In 2021, the Bureau of Labor Statistics reported that the average American household spent around $7,800 on food. However, the specific costs can vary widely based on your location.
For instance, in Dallas, the average household spent approximately $7,200 on food in 2021, while in Chicago, the figure was slightly higher at $7,600.
Several factors contribute to these discrepancies. One key factor is the cost of housing.
Generally, housing costs in Chicago tend to be higher than those in Dallas, leaving residents with less disposable income for other expenses, including food.
The availability of fresh produce also plays a role.
Chicago boasts numerous farmers’ markets and grocery stores that offer locally sourced fresh produce, which can often be more affordable. In contrast, Dallas may have a more limited supply of fresh produce, potentially leading to higher prices.
Moreover, restaurant costs make a difference.
Chicago is renowned for its world-class dining establishments, which can be on the expensive side. In Dallas, the culinary scene is more diverse, featuring a wide range of restaurants with varying price points, from affordable to high-end options.
When it comes to the cost of living in any city, utility expenses can be a significant factor.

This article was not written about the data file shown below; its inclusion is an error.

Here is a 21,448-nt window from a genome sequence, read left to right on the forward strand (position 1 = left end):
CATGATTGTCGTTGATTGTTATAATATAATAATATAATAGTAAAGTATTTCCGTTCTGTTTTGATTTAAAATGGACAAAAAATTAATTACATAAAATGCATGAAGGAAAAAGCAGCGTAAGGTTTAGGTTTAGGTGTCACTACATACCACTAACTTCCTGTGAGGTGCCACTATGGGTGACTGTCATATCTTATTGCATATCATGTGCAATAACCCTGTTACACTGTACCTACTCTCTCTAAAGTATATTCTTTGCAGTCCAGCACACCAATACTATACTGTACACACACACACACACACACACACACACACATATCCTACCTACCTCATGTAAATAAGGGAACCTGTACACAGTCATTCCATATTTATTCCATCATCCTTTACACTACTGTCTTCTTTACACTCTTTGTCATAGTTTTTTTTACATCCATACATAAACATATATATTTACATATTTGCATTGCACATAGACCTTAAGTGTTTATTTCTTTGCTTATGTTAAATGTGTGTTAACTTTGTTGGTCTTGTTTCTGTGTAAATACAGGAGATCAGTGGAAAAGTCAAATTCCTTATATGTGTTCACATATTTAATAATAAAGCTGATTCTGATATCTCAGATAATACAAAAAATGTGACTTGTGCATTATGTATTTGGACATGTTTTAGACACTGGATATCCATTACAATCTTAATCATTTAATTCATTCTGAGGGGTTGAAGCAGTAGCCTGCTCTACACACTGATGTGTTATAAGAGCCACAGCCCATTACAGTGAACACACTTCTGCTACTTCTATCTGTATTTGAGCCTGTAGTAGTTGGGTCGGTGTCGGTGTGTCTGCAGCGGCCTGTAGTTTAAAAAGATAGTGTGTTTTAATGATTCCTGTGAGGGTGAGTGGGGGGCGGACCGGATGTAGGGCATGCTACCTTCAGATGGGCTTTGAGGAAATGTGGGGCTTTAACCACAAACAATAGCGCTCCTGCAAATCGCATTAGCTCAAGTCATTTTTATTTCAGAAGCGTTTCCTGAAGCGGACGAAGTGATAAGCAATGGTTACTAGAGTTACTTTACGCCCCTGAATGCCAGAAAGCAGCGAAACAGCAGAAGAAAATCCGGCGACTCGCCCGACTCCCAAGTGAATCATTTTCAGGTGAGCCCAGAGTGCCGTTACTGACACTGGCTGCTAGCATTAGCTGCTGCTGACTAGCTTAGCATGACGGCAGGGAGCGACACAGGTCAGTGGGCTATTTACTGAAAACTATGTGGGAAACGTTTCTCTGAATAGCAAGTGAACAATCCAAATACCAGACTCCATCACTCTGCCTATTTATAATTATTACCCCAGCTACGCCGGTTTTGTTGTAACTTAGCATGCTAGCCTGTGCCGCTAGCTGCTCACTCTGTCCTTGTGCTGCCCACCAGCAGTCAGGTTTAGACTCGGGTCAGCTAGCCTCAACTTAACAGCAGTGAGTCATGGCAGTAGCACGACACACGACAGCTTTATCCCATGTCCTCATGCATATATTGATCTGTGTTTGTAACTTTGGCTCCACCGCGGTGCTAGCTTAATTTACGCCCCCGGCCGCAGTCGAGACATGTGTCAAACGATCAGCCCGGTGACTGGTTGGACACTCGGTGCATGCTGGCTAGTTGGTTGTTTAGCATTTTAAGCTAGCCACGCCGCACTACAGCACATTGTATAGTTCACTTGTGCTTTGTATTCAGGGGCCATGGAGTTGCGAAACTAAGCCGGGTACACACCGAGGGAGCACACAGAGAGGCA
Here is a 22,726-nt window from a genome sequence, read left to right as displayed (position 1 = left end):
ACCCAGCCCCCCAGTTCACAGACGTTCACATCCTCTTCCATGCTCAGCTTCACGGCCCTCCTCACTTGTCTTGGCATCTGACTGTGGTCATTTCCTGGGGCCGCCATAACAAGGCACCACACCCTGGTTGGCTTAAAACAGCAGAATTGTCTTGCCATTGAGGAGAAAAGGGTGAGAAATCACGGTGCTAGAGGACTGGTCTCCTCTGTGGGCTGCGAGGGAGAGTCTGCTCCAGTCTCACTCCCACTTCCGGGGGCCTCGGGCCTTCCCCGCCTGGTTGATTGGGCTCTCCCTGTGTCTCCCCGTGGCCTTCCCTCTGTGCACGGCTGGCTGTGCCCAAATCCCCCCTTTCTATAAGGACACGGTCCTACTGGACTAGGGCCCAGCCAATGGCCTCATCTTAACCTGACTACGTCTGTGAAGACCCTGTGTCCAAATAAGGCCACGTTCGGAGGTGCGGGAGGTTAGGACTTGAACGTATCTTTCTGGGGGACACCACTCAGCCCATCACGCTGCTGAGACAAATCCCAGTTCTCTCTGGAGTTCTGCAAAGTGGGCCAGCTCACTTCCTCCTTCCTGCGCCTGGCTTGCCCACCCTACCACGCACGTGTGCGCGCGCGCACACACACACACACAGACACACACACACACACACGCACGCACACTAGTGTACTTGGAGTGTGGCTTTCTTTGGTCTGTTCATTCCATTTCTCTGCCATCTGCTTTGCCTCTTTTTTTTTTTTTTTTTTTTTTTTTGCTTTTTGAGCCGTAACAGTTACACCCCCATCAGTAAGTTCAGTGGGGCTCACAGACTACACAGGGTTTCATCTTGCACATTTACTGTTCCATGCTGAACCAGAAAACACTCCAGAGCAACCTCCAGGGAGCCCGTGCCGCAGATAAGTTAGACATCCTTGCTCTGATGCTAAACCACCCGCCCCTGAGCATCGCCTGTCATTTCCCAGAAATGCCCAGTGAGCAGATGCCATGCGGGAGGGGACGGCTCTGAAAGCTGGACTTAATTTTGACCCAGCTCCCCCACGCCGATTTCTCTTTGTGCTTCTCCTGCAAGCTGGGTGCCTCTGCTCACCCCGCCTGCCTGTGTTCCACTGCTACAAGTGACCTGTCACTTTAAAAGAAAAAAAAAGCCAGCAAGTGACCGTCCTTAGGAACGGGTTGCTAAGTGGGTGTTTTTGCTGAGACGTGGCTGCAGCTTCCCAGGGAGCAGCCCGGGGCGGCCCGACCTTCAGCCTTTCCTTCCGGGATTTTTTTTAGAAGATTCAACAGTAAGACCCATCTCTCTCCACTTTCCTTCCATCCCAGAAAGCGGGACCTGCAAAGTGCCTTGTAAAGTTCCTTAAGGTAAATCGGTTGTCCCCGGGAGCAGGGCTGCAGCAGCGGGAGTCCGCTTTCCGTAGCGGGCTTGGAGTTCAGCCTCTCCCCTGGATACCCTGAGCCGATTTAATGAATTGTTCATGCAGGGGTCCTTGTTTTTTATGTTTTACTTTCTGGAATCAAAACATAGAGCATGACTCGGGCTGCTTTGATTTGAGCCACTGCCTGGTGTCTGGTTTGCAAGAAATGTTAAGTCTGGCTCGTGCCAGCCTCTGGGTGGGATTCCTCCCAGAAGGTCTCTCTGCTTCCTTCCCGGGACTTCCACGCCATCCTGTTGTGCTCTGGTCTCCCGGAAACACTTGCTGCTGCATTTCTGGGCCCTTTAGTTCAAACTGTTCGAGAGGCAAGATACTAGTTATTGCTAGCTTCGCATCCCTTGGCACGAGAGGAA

While the average monthly utility bill for a household in Dallas is $256.91, it’s notably lower in Chicago, averaging $169.79.
This means that the cost of utilities is approximately 40% higher in Dallas compared to Chicago.
There are several key reasons behind this variation in utility costs.
First and foremost, Dallas boasts a hotter climate compared to Chicago. This difference in climate results in Dallas residents requiring more energy to cool their homes during the scorching summer months.
The higher demand for cooling naturally drives up electricity costs.
Moreover, the urban layout of these two cities also contributes to the disparity in utility expenses. Dallas is known for being a more sprawling city compared to the more compact Chicago.
Consequently, Dallas residents often find themselves having to cover longer distances when traveling, which in turn leads to increased energy consumption and higher energy bills.
Here is a more detailed breakdown of the average monthly utility costs in Dallas and Chicago:
As you can see, electricity is the biggest difference between the two cities. In Dallas, residents pay an average of $40 more per month for electricity compared to their counterparts in Chicago.
This cost discrepancy can be attributed to the intense heat experienced in Dallas, which necessitates more extensive and prolonged use of air conditioning systems.
According to the Bureau of Labor Statistics, the average American household spent $10,227 on transportation in 2022. This includes the cost of gasoline, public transportation, and vehicle maintenance.